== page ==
In a recent poll of wind industry professionals conducted by Onyx InSight, 75 percent of respondents stated that they were under more pressure to run projects profitably.High-quality predictive maintenance using advanced analytics combined with engineering expertise can reduce the number of false alerts by 93 percent according to research by Onyx InSight.
Owners and operators who are not investing in smart digitalisation strategies could be losing thousands from their operations and maintenance (O&M) budgets each year due to the cost of false alerts.
False alerts are caused by unfocused data analysis erroneously producing alerts for problems that do not exist; these are typically called false positives. This can interrupt power production as well as waste O&M budgets. On average, a 100MW wind farm can produce 200 false alerts per year, resulting in approximately £160,000 in technician labour costs, transport to turbines and lost revenue due to downtime.
“The risk around too many false positives is two-fold; firstly, it wastes time and resources to check for a fault that does not exist” said Bruce Hall, CEO of Onyx InSight. “Secondly such time wasting corrodes confidence in digital analytics and sometimes causes the operator to abandon a data analytic approach altogether.”
Nearly half (47.2 percent) of the wind industry professionals polled cited a lack of budget, resourcing or understanding as the main obstacle for implementing advanced analytics within their organisation. As a typical 100 MW wind farm can produce terabytes of data annually, it is easy for owners and operators - without the right tools and resources in place - to feel overwhelmed and fail to fully realise the value of all this data. And they are not alone. Through to 2022, an estimated 80 percent of analytic insights from all big data projects are expected to deliver no practical business outcomes.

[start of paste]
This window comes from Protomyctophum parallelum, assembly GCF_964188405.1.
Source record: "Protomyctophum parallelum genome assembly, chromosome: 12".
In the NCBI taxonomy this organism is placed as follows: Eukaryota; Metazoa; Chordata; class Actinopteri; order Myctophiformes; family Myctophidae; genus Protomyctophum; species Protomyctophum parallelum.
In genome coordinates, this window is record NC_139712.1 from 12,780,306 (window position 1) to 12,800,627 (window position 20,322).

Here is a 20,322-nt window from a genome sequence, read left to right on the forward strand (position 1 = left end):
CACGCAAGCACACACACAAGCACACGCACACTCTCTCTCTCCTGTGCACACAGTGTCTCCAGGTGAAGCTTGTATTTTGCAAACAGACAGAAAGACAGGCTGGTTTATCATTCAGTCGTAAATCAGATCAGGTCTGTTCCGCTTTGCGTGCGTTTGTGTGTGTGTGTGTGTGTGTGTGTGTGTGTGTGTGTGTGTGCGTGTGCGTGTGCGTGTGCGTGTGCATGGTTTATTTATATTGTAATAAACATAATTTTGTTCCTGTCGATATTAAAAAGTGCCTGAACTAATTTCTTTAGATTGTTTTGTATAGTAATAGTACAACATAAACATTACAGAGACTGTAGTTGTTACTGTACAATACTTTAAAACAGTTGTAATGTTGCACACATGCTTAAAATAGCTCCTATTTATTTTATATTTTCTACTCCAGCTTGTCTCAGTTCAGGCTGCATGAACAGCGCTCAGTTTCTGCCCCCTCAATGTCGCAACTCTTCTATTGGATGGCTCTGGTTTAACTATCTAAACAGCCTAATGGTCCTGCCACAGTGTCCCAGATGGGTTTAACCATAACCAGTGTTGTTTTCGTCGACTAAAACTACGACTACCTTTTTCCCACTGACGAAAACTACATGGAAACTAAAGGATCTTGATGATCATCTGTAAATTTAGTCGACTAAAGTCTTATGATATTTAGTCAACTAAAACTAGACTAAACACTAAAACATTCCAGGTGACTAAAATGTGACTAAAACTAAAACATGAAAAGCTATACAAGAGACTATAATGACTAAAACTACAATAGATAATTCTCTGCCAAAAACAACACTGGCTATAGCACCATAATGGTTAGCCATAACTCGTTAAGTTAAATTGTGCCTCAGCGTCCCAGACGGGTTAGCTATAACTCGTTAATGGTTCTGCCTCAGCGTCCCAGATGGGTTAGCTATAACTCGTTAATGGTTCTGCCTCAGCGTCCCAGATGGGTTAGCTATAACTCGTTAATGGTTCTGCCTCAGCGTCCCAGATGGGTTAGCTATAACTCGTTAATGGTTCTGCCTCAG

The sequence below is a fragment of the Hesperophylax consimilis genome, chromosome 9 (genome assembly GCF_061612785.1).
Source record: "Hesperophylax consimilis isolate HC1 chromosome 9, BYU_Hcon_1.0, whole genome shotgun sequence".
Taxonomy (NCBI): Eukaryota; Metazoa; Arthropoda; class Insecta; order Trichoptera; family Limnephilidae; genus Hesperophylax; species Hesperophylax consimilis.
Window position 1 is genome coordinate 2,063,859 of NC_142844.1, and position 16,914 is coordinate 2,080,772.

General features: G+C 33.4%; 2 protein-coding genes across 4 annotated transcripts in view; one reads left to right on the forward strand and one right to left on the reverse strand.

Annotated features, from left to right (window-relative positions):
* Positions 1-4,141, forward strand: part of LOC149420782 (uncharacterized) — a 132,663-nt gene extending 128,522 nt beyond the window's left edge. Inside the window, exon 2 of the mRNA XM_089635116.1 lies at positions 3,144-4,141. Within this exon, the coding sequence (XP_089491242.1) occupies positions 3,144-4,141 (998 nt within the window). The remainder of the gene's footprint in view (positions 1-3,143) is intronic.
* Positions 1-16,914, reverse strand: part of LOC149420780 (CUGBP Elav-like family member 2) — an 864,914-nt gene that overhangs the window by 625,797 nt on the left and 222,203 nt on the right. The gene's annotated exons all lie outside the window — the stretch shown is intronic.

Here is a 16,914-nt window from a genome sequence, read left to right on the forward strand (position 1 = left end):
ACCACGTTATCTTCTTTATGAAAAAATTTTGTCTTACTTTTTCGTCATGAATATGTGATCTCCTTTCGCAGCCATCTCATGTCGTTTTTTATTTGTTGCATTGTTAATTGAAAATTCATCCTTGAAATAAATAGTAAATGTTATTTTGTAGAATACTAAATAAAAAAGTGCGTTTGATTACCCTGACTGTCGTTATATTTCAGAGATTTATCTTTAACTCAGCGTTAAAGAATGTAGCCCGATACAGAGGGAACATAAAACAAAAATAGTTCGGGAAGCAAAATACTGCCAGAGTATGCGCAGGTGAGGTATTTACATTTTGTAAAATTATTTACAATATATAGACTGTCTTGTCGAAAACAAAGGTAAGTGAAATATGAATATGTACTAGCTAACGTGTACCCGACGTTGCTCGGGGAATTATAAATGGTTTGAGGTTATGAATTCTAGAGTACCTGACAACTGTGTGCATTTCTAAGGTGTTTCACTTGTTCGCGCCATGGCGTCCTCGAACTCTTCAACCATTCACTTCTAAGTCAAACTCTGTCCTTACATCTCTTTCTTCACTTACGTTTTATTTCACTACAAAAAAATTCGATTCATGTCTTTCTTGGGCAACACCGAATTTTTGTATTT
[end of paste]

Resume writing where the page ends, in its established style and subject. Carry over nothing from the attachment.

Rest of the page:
Currently, over 50 percent of data analytics companies in the wind industry offer AI-only services assuming their machine learning algorithms will deliver significant returns by themselves. However, there are limits to the insights wind farm owners and operators can get from this data analysis approach.
“Data-only companies lack the specific engineering expertise necessary to advise owners and operators on resolving turbine issues quickly and efficiently” added Mr Hall. “Machine learning is indeed a powerful tool, speeding up decision making by drawing out subtle patterns from large datasets – but it is not a cure all. An engineer will be able to spot erroneous flags, add context to failures and reduce false alerts, bringing all of their real-world engineering experience to bear. High-quality predictive maintenance using advanced analytics combined with engineering expertise can reduce the number of false alerts by 93 percent and produce savings of up to 30 percent from O&M budgets.”
A recent trial of image fault detection conducted by Onyx InSight showed that a machine learning algorithm in isolation can identify faults with up to 88 percent accuracy. This is less accurate than a specialist engineer on their own, 89 percent, and significantly less than a machine learning algorithm in the hands of a specialist engineer, which can produce accuracy rates of 92 percent.
“In a time when wind industry professionals are under increasing pressure to run projects profitably, driving efficiencies in O&M is critical” Mr Hall said. “Data analytics has a huge role to play in improving profits and production on wind farms through predictive maintenance… but machine learning must be deployed in conjunction with engineering expertise for owners and operators to obtain the best results and therefore make the biggest impact on their O&M budgets.”